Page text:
Changing the Narrative: Stories on Stage
A preview by Mare Trevathan
Oh, wow. Did you see Twitter?
Here, sit down. We don’t have to talk. In fact, let’s just be quiet for a bit and listen to something elevating. Or funny! How about funny?
Have a cookie. It’s homemade.
If the fever and furor of our era has you fevery and furious, consider a well-deserved break from the mania to join Stories on Stage for some excellent stories performed by excellent actors.
Now in its 18th season, Stories on Stage uses live reading as a way of nurturing empathy, compassion and connection. “It reminds us we’re not alone in the world,” says Artistic Director Anthony Powell. “We’re not isolated.”
“There’s no choice but to hear the story a different way than you would listening to an audiobook,” says Brynn Tucker-Headington, most recently seen as the female lead in both “Cyrano de Bergerac” and “Love’s Labour’s Lost” at Colorado Shakespeare Festival.
“In a live performance,” she says, “you are literally breathing the same air as everyone, feeling each other’s energy. It’s like doing yoga at home to a YouTube video versus taking a class with a group of people. In the class there is atmosphere, music, chimes, scents, and a live instructor that is catering the experience to the group. Everyone is a part of something and then it’s gone, never to be repeated again. There’s something very special about that.”
“There is nothing staid about it,” says actor Chip Persons, a frequent performer with Stories on Stage. “It’s one of the great forms of theatre, and one of the very oldest and most fundamental, in which the actor– with nothing else at hand than themselves– can do nothing else than the most vital task of illuminating the text. Together, performer and audience collaborate in summoning these stories to visit upon the room, and the journey is shared. The lesson is learned, the heartache is unburdened by sharing the weight with friends, the poison is drained away.”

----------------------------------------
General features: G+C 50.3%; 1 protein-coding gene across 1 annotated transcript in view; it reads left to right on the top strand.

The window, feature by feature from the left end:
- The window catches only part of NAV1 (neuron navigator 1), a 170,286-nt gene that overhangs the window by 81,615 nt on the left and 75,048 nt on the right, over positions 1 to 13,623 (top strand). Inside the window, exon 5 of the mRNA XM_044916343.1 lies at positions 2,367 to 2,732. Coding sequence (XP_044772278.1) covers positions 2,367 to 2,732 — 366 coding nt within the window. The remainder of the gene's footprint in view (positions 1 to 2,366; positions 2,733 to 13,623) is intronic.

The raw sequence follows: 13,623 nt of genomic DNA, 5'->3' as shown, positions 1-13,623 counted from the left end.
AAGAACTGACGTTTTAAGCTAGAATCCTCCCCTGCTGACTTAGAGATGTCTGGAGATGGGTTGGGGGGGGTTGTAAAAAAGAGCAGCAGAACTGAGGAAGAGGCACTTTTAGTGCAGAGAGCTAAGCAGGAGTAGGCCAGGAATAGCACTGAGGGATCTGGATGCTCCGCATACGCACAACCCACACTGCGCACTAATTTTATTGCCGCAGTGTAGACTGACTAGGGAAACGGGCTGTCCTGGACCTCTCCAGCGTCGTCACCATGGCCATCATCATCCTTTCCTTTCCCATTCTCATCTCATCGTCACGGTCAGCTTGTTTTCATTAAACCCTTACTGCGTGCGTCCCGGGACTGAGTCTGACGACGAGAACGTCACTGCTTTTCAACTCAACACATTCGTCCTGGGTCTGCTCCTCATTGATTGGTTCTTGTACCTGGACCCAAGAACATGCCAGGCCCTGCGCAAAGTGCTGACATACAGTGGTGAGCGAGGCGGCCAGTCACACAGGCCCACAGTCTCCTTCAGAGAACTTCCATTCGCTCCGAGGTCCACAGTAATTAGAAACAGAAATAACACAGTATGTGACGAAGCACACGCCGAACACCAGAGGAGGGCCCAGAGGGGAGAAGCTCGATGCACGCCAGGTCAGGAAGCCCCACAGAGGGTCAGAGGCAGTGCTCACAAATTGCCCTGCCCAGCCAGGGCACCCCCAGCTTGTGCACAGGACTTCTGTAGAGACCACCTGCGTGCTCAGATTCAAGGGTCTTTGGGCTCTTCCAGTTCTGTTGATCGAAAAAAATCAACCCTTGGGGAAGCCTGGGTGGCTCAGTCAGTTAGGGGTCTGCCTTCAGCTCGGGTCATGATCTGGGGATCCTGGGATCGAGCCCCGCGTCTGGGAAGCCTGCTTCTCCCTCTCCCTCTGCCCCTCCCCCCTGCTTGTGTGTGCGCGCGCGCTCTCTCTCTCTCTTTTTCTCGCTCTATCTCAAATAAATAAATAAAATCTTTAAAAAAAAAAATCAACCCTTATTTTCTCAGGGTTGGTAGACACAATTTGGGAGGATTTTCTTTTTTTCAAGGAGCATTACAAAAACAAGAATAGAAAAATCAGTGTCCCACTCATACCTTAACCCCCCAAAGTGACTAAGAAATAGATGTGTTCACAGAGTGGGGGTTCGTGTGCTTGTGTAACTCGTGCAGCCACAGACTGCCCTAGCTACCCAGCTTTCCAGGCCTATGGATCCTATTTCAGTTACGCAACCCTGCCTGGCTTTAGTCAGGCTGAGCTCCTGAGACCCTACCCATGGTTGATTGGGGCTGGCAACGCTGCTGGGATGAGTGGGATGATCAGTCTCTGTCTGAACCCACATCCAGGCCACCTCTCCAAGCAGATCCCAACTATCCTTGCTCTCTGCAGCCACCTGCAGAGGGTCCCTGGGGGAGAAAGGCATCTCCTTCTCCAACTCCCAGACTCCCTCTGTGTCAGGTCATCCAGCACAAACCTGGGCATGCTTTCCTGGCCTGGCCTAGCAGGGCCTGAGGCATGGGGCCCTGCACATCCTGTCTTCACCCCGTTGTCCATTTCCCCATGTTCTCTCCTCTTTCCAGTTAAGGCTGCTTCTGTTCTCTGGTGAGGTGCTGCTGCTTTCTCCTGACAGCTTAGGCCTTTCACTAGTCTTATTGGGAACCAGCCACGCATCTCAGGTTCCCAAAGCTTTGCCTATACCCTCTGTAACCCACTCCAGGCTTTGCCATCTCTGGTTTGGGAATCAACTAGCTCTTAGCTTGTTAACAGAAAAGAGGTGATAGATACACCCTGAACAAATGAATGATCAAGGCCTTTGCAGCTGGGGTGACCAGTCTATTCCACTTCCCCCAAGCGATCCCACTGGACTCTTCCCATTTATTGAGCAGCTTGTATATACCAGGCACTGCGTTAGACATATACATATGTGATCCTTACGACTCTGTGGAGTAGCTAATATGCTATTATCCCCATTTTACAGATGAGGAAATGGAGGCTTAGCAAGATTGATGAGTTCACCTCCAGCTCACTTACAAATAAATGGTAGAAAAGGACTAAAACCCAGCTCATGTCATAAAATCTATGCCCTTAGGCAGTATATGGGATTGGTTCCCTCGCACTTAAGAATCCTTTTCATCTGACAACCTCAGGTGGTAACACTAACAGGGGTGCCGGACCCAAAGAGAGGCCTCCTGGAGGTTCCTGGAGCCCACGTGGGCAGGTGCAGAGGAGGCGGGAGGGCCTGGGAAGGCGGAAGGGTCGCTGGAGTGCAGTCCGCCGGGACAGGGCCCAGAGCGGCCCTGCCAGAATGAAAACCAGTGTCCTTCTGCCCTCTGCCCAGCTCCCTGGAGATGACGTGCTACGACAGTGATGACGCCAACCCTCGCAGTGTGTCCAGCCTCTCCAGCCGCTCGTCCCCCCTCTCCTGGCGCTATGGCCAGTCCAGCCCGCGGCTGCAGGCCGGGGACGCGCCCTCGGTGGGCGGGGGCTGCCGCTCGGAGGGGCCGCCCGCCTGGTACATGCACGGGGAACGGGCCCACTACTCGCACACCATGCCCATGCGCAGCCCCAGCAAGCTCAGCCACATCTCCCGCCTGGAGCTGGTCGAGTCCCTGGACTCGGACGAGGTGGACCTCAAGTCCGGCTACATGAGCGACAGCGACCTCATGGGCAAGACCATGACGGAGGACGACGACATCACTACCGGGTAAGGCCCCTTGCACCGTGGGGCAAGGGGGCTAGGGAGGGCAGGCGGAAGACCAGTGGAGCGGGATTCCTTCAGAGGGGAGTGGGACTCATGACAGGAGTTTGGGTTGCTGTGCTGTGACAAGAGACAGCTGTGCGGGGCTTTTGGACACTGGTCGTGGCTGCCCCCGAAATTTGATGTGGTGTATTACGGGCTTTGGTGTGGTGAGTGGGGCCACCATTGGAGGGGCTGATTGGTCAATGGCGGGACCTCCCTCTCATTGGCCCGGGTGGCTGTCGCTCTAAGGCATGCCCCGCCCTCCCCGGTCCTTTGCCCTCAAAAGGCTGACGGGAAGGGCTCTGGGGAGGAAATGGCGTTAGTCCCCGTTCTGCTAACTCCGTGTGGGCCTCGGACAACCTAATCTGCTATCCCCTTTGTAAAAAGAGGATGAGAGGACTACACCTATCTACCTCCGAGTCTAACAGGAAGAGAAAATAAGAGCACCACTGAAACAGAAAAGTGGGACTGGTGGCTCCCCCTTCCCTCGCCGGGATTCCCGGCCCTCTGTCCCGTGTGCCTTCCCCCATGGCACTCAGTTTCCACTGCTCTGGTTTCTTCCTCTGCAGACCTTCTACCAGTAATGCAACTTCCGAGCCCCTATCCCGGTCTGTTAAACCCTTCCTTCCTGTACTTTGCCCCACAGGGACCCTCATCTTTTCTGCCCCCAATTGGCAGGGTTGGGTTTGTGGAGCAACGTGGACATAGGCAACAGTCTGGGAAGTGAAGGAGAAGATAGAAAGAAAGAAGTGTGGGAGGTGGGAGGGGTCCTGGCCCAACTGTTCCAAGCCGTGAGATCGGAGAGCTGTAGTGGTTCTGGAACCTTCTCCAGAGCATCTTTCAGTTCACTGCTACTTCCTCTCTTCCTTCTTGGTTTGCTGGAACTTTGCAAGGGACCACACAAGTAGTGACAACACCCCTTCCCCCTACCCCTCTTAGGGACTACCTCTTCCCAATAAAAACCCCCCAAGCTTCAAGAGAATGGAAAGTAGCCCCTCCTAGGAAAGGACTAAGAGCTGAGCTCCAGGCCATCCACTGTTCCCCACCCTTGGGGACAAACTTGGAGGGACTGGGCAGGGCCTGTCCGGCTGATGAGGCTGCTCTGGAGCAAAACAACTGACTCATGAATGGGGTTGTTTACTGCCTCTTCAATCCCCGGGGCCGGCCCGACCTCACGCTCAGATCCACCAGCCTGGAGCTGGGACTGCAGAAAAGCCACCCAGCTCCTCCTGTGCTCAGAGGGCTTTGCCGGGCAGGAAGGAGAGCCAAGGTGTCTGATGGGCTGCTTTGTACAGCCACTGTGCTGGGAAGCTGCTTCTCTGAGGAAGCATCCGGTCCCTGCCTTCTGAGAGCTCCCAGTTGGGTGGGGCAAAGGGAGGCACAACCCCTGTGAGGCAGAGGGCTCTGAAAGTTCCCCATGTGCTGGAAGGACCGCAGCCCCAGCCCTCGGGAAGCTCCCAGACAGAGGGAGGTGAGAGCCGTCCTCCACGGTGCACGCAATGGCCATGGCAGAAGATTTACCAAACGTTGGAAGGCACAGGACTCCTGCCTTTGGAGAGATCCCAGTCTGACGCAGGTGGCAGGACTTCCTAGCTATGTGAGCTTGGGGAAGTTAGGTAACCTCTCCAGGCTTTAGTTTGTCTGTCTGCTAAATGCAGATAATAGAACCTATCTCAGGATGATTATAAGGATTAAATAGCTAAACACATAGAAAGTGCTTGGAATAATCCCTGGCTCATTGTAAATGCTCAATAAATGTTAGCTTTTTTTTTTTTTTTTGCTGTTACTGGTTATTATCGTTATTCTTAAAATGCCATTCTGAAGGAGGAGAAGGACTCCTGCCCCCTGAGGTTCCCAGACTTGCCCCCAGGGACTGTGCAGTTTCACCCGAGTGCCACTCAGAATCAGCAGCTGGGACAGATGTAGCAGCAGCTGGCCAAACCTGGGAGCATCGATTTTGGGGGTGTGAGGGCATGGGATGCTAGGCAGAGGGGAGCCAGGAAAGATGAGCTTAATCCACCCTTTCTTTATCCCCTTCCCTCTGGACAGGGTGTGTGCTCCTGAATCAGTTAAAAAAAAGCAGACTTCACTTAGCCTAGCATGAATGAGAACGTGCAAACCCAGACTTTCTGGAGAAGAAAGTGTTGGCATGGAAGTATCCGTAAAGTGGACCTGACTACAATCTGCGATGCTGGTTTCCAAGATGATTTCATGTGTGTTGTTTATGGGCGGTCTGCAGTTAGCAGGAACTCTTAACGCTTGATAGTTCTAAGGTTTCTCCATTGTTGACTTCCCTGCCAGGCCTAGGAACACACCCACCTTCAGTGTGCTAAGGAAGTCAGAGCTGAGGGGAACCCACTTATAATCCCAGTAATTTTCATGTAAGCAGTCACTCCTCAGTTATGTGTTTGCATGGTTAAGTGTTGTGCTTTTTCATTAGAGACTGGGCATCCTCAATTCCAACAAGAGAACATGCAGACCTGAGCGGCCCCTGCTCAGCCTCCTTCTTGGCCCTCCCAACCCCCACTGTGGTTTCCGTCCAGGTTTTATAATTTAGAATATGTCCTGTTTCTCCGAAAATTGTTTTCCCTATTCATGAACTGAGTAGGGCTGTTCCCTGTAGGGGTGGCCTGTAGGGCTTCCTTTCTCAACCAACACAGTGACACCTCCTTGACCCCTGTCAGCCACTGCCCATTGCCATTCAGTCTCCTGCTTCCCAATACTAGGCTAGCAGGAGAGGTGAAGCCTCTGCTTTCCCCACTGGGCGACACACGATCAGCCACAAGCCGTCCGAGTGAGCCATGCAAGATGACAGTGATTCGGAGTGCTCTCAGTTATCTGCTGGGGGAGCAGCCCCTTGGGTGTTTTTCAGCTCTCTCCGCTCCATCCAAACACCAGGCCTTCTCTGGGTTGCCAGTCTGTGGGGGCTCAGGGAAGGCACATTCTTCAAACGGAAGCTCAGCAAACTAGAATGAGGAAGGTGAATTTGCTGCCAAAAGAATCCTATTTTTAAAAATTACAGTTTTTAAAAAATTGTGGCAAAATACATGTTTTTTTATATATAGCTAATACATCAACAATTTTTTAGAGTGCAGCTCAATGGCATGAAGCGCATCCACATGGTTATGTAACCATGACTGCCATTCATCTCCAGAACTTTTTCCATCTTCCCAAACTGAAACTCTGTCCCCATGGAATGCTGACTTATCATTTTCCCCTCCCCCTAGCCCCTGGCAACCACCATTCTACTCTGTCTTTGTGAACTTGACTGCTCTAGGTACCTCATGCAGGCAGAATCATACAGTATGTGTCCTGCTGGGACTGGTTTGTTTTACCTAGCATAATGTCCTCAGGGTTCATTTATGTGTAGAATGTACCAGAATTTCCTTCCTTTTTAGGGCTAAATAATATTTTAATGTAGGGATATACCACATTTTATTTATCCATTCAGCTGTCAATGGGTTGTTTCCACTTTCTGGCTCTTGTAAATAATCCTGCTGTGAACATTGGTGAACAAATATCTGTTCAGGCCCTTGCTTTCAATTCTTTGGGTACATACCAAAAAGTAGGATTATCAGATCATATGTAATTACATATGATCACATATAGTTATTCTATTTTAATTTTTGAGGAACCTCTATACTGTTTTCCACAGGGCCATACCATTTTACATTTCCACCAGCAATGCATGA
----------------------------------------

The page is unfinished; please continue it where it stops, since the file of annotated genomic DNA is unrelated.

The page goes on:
Persons, Tucker-Headington, and Rhonda Brown (known to Denver area audiences for her acclaimed portrayal of the vibrant Molly Ivins in “Red Hot Patriot”) will perform short stories about family in “It’s All Relatives” at Su Teatro Cultural and Performing Arts Center in Denver on Sunday, September 16.
The show features poignant short fiction by Jess Walters and Meron Hadero, as well as hilarious and outrageous autobiographical stories from Tom Papa and Rhonda Brown herself.
“I found Jess Walter’s story ‘Mr. Voice’ first,” says Powell, who curates, directs, and hosts Stories on Stage’s shows. “I just loved it. It’s about a relative who appears to be a human void… but then turns out to have a lot of heart and credibility. It’s a very moving story and made me want to tell the stories of all kinds of families.”
Meron Hadero’s story, ‘The Suitcase’, is about a woman visiting her family’s homeland in Ethiopia, bringing with her a bag of gifts from America. As her trip home approaches, her Ethiopian relatives all vie for space in the suitcase to send gifts back, to remind the Americans of the land and people left behind.
There are three short stories from comedian Tom Papa’s “Your Dad Stole My Rake”, read by Persons. “I hope this isn’t a spoiler,” says Persons, “but I think I’ll have to hold for laughs after the opening line of the story ‘Your Cousins WIll Ruin Your Life’.” :
“This is a story about why it’s not a good idea to smoke pot with your cousins when you’re ten.”
Rhonda Brown’s story is about her mother: a larger-than-life Tennessee broad with a criminal history. “Rhonda wrote this as part of a writing contest we hosted last year, and I knew we HAD to do it at some point,” Powell says. “The ‘Mr. Voice’ story was just perfect for her as a performer, so it all fell into place with this show.”
“It’s All Relatives” is the first of nine fiction performances Stories on Stage has scheduled as part of its subscription season. Each show is curated around a theme, from unusual romances, to whodunits; from Ethics to the vagaries of Hollywood. The season also includes the return of longtime crowd favorite “Making Merry”– the annual winter holiday show with stories and music from the beloved Gary Grundei, Jamie Horton and GerRee Hinshaw; plus “A Typewriter Revolution”, the latest offering from Stories on Stage’s eleven-year collaboration with Buntport Theater.
In addition to the “regular” season, Stories on Stage works with youth, bringing bilingual stories from Latin America to elementary schools and a suicide prevention program to 8th graders.
Binding all of Stories on Stage’s programming together is the focus on “recognizing something universal about living on Planet Earth,” says Powell. “I love it when people come up to me after the show and say, ‘This reminds me of my life. Of how we can be better people. And kinder to one another.”
“It’s All Relatives” performs Sunday, September 16, at 1:30pm and 6:30pm at Su Teatro Cultural and Performing Arts Center, 721 Santa Fe Drive, Denver, CO 80204. Suggested for ages 16+.
Tickets are $15-28 (no fees!), with “scholarships” available to those in financial need at storiesonstage.org or 303-494-0523. Seating is General Admission. The show is followed by free milk and homemade cookies.